[pmwiki-users] Commercialism in PmWiki (was: Google Analytics)

Carlo Strozzi carlos at linux.it
Sat Aug 26 01:49:27 CDT 2006

On Fri, Aug 25, 2006 at 07:48:20PM -0500, Patrick R. Michaud wrote:
> On Sat, Aug 26, 2006 at 12:08:09AM +0200, Carlo Strozzi wrote:
> > 
> > Hmm, but unless you rewrite PmWiki from scratch, the commercial version
> > will be based mostly on the original GPL code, and I'm afraid this
> > would be a violation of the GPL itself, and the various FSF affiliates
> > around the world may go after your customers. 
> It's not a violation of the GPL.  
> For all of the code that is in PmWiki, I'm either the original 
> copyright holder, in which case I can distribute those portions of 
> code under any license I wish, or for those small portions where
> I don't hold the copyright I've received explicit written licenses
> from the copyright holders that allow me to redistribute the
> code under any license I wish.  (And if there's anyone who feels


> Many organizations don't make this distinction between sales and
> support; they either (a) want to avoid anything that is GPL, or 
> (b) need something that allows them to write a check for what 
> they receive -- i.e., that turns the transaction into more of
> a contract.  And there are still other reasons why an organization
> would choose to purchase a restrictive EULA over using the
> freely available GPL.

Well, I'm sure you have good reasons to state that. I fact, I run
a small software company and we mostly provide support and services
to our customers, not software as a product in itself. So using the
GPL gives us a number of advantages, namely:

1) We pay less (virtually nothing) for the "raw material", which
   means cheaper solutions for our customers and higher profit margins
   for us.  All it costs to us is that if we write extensions/improvements
   we are bound to the GPL, but it would cost us *much* more if we had to
   build everything from scratch.

2) We always sign a contract with the customer, where we clearly state
   that we will use GPL'ed products as much as it is practical, and that
   we do so to the customer's advantage.

Unsurprisingly, our customers want to be supported, and that's what we
offer to them. Products are like, say, screwdrivers: they are not of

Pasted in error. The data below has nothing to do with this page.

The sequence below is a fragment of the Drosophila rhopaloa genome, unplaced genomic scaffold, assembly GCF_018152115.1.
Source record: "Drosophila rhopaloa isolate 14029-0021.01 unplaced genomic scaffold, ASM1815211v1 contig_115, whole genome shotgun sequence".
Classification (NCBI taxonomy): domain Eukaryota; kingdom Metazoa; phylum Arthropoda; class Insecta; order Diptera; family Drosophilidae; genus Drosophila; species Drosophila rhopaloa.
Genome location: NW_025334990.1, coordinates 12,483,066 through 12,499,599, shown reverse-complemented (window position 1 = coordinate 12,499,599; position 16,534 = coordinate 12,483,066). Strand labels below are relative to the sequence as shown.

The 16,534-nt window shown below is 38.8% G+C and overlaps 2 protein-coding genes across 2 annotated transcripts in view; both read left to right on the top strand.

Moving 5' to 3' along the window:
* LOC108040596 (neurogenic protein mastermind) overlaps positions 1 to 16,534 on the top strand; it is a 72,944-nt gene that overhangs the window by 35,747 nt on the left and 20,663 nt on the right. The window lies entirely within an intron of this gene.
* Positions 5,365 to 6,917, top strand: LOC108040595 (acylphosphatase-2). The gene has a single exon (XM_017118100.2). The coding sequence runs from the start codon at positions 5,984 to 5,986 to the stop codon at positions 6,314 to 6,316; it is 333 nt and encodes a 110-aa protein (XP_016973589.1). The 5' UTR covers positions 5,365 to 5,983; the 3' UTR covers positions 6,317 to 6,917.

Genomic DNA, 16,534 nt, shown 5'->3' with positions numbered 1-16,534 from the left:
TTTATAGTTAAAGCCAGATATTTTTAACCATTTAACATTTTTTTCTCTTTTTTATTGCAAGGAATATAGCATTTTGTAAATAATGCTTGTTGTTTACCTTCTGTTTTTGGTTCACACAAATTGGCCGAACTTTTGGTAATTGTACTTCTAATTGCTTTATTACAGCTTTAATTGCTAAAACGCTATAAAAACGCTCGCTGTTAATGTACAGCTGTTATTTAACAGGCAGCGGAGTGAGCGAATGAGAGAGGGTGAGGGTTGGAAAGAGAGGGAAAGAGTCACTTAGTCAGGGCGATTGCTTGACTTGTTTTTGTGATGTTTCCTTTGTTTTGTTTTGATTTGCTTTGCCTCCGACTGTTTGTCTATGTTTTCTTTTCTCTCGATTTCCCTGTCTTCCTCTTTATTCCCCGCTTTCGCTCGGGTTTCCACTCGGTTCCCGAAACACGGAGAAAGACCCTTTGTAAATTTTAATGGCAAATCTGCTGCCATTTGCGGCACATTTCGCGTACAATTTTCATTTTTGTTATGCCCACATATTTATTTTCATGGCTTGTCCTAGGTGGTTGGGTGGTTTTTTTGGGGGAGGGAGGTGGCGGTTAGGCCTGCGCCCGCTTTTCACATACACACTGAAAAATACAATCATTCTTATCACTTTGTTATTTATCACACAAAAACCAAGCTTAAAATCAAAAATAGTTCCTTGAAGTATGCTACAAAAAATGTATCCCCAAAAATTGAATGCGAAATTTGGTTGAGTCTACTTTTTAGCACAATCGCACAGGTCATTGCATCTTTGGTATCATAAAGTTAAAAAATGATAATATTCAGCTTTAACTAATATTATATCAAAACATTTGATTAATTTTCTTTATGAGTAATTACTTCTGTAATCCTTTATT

much use by themselves, and the money comes from what you do with them.
So if the screwdriver costs more, at the end of the day you get paid less :-)

However this makes sense only if you consider a piece of software
as a service. If you want to box it as a product then the GPL may
not be the best choice. But consider that the most successful company
of these days is Google, which sells software as a service and not as a
product, which is in line with the original nature of software, IMVHO.

In the past, the lack of connectivity forced people to run their own
stuff locally, and software companies needed to invest a lot into the
resources needed to reach their customers. Nowadays, with the advent of
the Internet, things have changed a lot (a few years back Google could
not have existed, while there was a lot of room for Oracle and Microsoft).

That said, I really wish you all the best with your plans, you deserve it.
I'm just wondering whether that would be a step in the right direction,
or rather a step back.

> Of course, any organization or individual can redistribute PmWiki 
> code if they wish, but they will have to do so under the GPL.  (And
> to use the "PmWiki" brand itself we'll need to have an agreement over
> use of the trademark.  :-)

Well, indeed trademarks may have more value than software and/or patents.
While we virtually always use GPL'ed stuff, we have registered all of
our trademarks.


Software Patents kill Innovation: say NO to Software Patents!
I Brevetti Software uccidono l'innovazione: di NO ai Brevetti Software!

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